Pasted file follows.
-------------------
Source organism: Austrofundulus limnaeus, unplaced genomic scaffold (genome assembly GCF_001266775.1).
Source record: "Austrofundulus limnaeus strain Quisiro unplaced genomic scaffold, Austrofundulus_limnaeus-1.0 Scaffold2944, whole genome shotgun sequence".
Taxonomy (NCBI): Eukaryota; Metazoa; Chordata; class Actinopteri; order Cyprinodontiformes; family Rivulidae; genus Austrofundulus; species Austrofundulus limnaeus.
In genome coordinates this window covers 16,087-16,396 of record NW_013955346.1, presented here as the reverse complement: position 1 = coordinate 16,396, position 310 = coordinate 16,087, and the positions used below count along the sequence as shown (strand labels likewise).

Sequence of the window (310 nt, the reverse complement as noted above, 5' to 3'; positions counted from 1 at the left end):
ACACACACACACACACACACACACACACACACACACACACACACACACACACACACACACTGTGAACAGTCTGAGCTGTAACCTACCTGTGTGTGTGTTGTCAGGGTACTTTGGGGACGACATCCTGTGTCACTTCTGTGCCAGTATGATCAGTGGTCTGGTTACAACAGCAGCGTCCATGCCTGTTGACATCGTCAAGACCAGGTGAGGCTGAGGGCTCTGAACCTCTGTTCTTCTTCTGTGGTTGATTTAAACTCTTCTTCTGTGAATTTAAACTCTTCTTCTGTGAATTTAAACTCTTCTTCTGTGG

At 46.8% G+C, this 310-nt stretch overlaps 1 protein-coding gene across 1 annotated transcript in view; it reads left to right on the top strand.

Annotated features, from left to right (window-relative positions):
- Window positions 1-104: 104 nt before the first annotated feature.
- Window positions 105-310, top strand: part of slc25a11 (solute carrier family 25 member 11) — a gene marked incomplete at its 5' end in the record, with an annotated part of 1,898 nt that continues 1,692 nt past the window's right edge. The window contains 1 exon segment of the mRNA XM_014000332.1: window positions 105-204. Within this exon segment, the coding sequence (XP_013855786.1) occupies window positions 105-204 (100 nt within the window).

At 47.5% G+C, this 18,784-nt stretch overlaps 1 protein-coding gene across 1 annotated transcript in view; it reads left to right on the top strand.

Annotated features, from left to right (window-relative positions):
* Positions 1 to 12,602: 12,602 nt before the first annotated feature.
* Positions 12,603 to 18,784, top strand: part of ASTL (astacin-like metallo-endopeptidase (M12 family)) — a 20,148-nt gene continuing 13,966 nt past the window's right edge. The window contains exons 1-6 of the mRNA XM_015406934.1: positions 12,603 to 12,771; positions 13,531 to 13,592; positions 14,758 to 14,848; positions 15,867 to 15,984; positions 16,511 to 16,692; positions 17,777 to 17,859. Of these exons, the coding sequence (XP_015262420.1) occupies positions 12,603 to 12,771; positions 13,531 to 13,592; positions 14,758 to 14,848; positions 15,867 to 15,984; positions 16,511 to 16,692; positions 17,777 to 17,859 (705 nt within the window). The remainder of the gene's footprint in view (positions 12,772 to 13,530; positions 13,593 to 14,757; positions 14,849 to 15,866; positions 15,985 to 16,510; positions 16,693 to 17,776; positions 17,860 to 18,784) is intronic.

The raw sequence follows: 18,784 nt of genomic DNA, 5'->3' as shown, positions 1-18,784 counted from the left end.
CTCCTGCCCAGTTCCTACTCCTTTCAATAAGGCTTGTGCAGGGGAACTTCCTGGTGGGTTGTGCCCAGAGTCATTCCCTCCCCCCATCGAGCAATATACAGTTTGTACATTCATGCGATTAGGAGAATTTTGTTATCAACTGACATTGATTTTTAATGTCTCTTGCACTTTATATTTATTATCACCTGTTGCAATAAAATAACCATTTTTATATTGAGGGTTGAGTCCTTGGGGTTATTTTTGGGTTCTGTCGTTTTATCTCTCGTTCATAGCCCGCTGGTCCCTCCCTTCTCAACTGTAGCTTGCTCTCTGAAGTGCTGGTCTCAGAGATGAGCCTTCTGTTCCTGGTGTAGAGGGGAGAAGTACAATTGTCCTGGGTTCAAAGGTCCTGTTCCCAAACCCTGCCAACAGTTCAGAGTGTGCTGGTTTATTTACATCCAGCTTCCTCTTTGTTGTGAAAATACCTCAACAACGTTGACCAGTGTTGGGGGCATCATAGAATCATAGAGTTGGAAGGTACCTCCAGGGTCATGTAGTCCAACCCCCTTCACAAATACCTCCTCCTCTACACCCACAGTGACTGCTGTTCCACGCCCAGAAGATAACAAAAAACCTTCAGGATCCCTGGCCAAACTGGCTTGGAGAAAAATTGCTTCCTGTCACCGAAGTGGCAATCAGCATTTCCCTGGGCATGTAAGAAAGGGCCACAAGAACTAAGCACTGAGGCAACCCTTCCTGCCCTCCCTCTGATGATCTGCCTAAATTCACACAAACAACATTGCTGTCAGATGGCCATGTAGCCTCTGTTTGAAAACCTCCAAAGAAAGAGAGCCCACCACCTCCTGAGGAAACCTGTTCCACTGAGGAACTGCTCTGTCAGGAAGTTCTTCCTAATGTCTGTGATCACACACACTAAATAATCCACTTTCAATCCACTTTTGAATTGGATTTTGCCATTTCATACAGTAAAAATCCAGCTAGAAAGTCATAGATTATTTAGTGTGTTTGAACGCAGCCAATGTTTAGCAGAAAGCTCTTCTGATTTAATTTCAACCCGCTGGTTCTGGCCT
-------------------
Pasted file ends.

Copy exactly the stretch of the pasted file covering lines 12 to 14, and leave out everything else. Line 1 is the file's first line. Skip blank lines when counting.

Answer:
Annotated features, from left to right (window-relative positions):
* Positions 1 to 12,602: 12,602 nt before the first annotated feature.
* Positions 12,603 to 18,784, top strand: part of ASTL (astacin-like metallo-endopeptidase (M12 family)) — a 20,148-nt gene continuing 13,966 nt past the window's right edge. The window contains exons 1-6 of the mRNA XM_015406934.1: positions 12,603 to 12,771; positions 13,531 to 13,592; positions 14,758 to 14,848; positions 15,867 to 15,984; positions 16,511 to 16,692; positions 17,777 to 17,859. Of these exons, the coding sequence (XP_015262420.1) occupies positions 12,603 to 12,771; positions 13,531 to 13,592; positions 14,758 to 14,848; positions 15,867 to 15,984; positions 16,511 to 16,692; positions 17,777 to 17,859 (705 nt within the window). The remainder of the gene's footprint in view (positions 12,772 to 13,530; positions 13,593 to 14,757; positions 14,849 to 15,866; positions 15,985 to 16,510; positions 16,693 to 17,776; positions 17,860 to 18,784) is intronic.